Industry volunteers to protect critical wildlife habitat
Marine reefs are suffer under the pressures of climate change and pollution. But in British Columbia, reefs have been given some good news. B.C.’s commercial spot prawn fishermen have agreed to voluntarily avoid nine prehistoric glass-sponge reefs. These reefs provide a complex and unique habitat for fish and other marine life. Thought to have gone extinct these fragile reefs are found in Hecate Strait and the Southern Strait of Georgia and provide vital habitat to a wide range of marine animals including endangered rockfish. But they are very sensitive to disturbances. As their name implies, these glass sponges are particularly susceptible to the impacts of crab and prawn traps or sport fishing gear trolled along the ocean bottom.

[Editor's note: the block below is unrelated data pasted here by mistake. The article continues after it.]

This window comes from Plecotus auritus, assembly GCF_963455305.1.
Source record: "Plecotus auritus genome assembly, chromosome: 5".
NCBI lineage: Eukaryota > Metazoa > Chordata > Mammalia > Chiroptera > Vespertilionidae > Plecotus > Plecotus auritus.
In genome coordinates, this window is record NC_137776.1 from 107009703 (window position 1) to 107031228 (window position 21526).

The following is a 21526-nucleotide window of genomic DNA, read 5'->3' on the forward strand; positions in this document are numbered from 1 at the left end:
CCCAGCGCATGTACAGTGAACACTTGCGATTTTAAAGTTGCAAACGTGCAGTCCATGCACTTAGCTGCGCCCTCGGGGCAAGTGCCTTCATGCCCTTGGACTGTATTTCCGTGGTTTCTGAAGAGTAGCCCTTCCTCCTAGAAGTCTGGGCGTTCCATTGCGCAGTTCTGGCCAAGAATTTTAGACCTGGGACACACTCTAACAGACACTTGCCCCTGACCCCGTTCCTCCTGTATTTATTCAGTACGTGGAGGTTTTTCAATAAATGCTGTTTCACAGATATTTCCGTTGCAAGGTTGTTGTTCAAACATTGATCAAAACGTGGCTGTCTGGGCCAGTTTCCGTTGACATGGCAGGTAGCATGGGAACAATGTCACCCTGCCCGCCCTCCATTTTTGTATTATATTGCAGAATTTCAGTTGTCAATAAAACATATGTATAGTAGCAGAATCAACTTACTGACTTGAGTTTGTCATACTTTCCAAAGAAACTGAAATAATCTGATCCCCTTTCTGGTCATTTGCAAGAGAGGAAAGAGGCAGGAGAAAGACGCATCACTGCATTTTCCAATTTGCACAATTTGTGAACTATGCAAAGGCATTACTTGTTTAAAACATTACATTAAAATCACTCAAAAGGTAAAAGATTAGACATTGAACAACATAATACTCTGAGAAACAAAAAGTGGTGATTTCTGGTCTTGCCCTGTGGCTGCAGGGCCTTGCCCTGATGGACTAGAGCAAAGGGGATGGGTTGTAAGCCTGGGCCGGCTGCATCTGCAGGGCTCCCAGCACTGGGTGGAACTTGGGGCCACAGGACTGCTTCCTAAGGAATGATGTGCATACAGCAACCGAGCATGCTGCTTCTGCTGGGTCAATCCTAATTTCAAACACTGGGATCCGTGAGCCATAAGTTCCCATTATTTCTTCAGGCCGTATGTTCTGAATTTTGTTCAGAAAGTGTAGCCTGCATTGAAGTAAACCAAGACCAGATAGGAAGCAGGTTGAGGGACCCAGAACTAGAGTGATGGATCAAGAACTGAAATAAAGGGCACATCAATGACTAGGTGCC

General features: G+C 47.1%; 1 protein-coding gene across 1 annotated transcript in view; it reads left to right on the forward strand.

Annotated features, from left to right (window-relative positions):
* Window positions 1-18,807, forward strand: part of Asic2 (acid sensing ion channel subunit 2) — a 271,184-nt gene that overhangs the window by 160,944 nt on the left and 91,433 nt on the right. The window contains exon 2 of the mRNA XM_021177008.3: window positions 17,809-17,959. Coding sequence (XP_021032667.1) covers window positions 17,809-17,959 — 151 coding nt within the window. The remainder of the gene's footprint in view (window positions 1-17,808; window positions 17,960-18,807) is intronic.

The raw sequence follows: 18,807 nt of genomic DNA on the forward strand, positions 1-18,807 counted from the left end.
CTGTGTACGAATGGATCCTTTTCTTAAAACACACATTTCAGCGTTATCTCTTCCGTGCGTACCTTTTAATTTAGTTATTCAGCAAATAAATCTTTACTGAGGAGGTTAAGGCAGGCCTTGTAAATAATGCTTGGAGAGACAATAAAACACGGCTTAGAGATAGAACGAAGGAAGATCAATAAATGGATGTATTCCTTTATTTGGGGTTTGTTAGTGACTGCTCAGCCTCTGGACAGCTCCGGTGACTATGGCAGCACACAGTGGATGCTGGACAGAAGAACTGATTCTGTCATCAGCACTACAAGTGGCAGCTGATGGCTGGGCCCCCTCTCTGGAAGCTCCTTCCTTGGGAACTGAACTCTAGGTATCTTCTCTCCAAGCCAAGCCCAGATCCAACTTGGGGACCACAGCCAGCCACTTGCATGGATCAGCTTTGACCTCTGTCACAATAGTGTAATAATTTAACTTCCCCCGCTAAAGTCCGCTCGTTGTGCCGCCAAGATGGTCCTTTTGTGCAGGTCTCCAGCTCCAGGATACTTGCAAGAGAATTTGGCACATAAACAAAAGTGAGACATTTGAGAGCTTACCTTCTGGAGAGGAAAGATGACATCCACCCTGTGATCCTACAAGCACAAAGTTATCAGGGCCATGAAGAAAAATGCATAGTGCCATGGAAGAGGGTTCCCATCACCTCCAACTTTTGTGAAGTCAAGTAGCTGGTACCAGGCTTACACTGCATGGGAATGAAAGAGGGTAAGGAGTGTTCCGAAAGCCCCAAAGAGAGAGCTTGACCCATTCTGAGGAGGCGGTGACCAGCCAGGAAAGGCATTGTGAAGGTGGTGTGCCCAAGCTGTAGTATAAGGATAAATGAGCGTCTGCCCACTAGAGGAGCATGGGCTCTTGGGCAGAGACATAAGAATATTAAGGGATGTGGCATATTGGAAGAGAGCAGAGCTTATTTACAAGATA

Glass sponges are found in ‘shallow water’ (less than 500 m) in only four locations world wide: Antarctica, Southern New Zealand, some caves in the Mediterranean, and the fjords and continental shelf of the Pacific Coast of North America. Glass sponges are unusual animals because their skeleton is of nearly pure glass (hydrated silica dioxide). Sponges in this group settle on the skeletons of previous generations and over time, form giant sponge reefs, sometimes several stories high.
Seventy-five percent of the world’s coral reefs are currently threatened by local and global pressures. The local threats from fishing, coastal development, and pollution combine with the global threats of warming waters and ocean acidification to threaten these species and the critical wildlife habitat they create. It has been projected that the percent of threatened reefs will increase to more than 90% by 2030 and to nearly all reefs by 2050. The voluntary actions taken by the prawn fishing industry is a positive step to reversing these trends.
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